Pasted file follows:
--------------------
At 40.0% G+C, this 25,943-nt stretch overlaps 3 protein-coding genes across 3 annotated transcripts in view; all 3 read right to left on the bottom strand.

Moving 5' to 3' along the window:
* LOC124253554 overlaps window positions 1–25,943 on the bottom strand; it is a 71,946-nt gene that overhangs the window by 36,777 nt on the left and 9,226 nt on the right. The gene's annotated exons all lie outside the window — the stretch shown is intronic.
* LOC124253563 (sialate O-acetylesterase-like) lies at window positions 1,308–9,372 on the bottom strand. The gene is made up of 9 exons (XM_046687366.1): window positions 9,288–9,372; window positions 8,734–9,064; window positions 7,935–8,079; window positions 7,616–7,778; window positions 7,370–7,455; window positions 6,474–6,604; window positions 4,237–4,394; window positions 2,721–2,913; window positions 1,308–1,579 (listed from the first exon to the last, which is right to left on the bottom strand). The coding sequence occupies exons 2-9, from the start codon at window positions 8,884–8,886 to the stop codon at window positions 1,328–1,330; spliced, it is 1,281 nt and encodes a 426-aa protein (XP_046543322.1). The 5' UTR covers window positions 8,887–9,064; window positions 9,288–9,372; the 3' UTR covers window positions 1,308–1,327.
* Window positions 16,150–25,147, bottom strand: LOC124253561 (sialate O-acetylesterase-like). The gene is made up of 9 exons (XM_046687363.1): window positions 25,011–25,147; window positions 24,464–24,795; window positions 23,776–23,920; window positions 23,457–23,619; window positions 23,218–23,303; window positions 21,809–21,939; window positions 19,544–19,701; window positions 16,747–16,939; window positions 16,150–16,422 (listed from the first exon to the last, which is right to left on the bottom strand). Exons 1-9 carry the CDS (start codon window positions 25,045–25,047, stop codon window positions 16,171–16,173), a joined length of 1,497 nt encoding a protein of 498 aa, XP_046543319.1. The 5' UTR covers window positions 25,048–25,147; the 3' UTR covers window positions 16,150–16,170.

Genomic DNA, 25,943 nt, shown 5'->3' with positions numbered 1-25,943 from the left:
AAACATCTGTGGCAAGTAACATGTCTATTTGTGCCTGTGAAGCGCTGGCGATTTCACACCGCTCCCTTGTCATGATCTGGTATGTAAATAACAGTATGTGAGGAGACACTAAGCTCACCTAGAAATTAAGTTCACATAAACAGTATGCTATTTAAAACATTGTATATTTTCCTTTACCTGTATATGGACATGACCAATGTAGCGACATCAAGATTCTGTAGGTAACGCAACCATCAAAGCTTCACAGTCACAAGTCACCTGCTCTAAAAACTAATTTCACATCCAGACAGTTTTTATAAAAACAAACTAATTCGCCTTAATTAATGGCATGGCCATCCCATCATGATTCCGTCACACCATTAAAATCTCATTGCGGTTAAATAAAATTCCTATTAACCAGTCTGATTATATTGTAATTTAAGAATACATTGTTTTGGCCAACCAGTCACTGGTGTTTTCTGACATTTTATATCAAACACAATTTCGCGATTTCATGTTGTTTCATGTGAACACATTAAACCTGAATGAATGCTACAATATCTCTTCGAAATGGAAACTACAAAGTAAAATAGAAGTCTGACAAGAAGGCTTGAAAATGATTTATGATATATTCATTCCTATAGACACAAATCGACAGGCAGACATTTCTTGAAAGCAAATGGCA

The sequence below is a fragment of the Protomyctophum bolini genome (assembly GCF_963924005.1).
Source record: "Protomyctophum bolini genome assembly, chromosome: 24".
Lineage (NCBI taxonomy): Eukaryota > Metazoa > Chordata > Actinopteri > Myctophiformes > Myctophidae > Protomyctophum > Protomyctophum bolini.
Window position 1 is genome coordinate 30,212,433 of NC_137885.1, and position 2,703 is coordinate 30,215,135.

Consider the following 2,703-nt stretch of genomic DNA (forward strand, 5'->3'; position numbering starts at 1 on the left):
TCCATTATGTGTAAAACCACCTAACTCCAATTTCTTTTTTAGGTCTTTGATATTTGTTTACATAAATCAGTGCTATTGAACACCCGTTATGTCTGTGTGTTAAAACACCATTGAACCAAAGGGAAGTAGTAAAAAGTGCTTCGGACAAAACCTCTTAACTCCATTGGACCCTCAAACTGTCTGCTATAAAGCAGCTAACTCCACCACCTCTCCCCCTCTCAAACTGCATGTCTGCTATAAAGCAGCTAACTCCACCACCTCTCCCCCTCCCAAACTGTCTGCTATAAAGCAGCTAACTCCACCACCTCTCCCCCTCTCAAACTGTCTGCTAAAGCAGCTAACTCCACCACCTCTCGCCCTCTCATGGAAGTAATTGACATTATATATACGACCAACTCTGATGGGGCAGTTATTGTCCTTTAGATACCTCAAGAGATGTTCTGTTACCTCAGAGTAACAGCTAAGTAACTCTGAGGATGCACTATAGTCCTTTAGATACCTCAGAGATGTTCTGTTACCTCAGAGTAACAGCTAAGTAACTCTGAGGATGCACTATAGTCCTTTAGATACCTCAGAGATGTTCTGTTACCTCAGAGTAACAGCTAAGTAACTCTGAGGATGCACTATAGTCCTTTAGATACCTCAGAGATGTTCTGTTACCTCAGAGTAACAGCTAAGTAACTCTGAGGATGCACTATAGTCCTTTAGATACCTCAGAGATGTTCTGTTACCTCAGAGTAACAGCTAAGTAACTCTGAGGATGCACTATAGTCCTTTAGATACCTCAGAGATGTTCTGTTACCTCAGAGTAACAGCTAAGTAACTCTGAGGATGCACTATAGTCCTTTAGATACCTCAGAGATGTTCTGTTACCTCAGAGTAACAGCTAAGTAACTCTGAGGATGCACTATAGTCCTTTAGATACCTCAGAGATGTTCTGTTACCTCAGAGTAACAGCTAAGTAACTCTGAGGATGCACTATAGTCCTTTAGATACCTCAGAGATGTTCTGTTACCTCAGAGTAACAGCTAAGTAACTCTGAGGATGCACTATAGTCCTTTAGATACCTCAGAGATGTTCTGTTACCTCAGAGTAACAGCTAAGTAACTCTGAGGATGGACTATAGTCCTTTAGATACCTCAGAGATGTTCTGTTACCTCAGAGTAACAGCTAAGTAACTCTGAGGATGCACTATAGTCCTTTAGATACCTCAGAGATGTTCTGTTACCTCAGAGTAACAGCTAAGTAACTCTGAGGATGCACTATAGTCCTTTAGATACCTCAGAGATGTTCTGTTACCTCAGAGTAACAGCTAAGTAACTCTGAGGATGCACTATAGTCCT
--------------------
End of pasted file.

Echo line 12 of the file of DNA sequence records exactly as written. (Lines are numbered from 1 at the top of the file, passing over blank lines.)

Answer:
Consider the following 2,703-nt stretch of genomic DNA (forward strand, 5'->3'; position numbering starts at 1 on the left):